1Facultad de Ciencias del Medio Ambiente, Universidad de Castilla-La Mancha, Campus de la Real Fábrica de Armas, E-45071 Toledo, Spain; 2Departamento de Biología, Universidad Autónoma de Madrid, Cantoblanco, E-28049 Madrid, Spain; 3Instituto de Recursos Naturales y Agrobiología, CSIC, Avenida Reina Mercedes 10, E-41012 Sevilla, Spain
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Accepted 20 June 2003.
Root-knot nematodes feed from specialized giant cells induced in the plants that they parasitize. We found that the promoter of the Hahsp17.7G4 gene, which encodes a small heat-shock protein involved in embryogenesis and stress responses, directed GUS expression in tobacco galls induced by the root-knot nematode Meloidogyne incognita. In roots containing a GUS reporter fusion to the Hahsp17.7G4 promoter, 10% of the galls stained for GUS expression 1 to 3 days after infection and the fraction stained increased to 60 to 80% 17 to 20 days after infection. A DNA fragment from −83 to +163, which contains heat-shock element (HSE) core sequences, is sufficient to support a promoter activity largely restricted to giant cells within the galls. Two-point mutations in HSE cores, previously reported to abolish the heat-shock response and to strongly reduce the embryogenesis response of the same promoter, did not reduce expression in giant cells. This suggests a distinct regulation of the promoter by nematodes. However, additional point mutations located at positions crucial for binding of heat-shock transcription factors (HSFs) caused a severe decrease in the nematode response. These results demonstrate that HSEs are involved in the promoter activation in giant cells and suggest that HSFs may mediate this response.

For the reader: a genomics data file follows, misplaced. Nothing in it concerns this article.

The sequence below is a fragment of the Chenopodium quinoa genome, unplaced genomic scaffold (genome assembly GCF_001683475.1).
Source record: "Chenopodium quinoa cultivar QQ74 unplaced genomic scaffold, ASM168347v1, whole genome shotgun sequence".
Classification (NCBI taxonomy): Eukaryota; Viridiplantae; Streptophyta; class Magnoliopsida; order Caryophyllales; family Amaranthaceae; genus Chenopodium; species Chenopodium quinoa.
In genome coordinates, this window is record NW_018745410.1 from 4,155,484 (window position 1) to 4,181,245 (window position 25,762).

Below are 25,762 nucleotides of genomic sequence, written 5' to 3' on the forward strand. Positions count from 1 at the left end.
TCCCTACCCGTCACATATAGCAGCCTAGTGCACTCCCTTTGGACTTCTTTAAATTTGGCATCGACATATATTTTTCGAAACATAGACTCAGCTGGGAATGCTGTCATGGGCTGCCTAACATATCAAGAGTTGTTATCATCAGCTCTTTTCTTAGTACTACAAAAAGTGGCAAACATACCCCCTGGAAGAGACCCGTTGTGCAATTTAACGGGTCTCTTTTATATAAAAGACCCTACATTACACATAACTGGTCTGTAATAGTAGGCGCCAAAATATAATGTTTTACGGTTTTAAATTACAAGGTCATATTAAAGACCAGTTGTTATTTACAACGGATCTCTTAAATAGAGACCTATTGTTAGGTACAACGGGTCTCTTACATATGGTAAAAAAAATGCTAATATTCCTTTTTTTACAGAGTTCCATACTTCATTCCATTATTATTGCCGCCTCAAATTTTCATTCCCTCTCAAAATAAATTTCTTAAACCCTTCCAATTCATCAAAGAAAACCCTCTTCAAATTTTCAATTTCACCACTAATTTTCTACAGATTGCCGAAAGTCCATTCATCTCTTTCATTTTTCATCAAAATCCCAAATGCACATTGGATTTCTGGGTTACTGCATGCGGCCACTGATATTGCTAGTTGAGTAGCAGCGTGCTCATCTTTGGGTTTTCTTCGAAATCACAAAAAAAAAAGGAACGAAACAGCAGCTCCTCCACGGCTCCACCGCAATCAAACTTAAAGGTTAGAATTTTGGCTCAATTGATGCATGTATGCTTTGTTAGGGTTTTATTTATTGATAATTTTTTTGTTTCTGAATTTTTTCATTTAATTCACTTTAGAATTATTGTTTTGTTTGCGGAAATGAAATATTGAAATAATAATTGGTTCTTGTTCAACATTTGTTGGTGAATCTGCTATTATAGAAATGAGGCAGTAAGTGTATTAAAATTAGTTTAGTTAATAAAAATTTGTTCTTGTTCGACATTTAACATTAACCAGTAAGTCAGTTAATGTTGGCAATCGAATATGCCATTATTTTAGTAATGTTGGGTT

© 2003 The American Phytopathological Society